William Midgley

William Midgley was a railway clerk living at 76 Sutherland Street in South Bank in York. He was a Wesleyan Methodist and a committed Pacifist. He may have worshipped at Southlands Methodist Chapel.

In 1916 at the age of 18 he appealed to the North Riding Military Service Tribunal for exemption from military service in the First World War. The appeal was heard in November 1916.

Although still a very young man (he was only 18 at the time) his notice of appeal is very eloquent. He expresses his views clearly and he could be speaking for many conscientious objectors:

“I believe that all war is contrary to the teachings of Jesus Christ and therefore detrimental to the progress of humanity. As a Christian I believe that the use of armed forces is wrong under all circumstances. War is the result of fear which can only be taken away by adopting Christ’s way of ‘overcoming evil with good’. I cannot accept Non-combatant work or even Ambulance work as both are essential in the carrying on of the war. As a condition of being exempted from all Military Service I would be willing to accept Work of National Importance which would be the means of helping the civil population in any way.”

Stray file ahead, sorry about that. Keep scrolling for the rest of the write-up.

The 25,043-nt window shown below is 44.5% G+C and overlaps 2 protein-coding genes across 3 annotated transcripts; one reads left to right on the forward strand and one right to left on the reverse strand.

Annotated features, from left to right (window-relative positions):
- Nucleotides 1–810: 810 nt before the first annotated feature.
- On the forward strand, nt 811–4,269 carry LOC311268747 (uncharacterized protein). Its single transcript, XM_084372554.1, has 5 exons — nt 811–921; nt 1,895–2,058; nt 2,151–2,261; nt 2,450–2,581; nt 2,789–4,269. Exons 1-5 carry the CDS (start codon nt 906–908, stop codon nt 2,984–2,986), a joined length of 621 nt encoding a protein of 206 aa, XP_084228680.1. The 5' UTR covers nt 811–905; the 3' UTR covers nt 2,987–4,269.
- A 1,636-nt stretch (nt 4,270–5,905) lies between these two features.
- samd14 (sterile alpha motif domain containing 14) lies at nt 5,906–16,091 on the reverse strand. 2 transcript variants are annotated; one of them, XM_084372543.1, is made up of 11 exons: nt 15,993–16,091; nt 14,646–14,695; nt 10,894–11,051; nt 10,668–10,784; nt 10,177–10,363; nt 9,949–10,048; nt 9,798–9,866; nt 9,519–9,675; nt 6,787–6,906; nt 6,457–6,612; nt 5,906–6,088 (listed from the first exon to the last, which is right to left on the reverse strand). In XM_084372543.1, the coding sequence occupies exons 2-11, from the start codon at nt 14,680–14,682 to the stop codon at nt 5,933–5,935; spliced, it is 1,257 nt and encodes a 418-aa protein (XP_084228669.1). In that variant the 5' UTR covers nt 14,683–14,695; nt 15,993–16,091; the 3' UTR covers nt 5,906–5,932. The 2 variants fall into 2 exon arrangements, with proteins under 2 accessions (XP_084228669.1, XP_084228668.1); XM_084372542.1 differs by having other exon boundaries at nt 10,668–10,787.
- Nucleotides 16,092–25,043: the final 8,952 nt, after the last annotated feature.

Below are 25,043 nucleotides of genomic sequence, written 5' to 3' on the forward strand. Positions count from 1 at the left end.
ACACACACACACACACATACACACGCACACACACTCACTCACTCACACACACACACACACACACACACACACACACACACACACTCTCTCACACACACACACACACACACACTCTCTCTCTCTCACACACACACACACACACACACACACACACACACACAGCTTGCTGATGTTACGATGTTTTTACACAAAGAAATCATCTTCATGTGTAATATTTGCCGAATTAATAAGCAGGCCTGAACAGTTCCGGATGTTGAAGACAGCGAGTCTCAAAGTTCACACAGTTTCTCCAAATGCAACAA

There was a letter of support from T. Kilby Champness, Wesleyan Minister, who stated that he had visited William Midgeley in his own home. He said “After a long conversation with him I am convinced that his objection to military service is conscientious. It is evident that he has lived all his life in a ‘pacifist’ atmosphere and that his attitude on the matter reflects that of those who have brought him up.”

The Appeal Tribunal found in his favour and William was referred to the Pelham Committee for Work of National Importance. From 13th December 1916 he was working at British Oil and Cake Mills in Hull making animal feed.

However records show that William was later tried at a court martial in Hull and was dismissed with all the other conscientious objectors from BOCM in June 1917. He moved to market gardening at Wetherby and then on to Clifton, York until 5th December 1918.

Interestingly William’s pacifist views were not shared by his younger brother, Harry, who joined the Royal Air Force in June 1918, at the age of 18. He served as an engineer’s fitter, building on his experience as an instrument maker with T. Cooke & Sons, Buckingham Works, Bishophill. Cooke’s were a respected company producing telescopes and high precision instruments.

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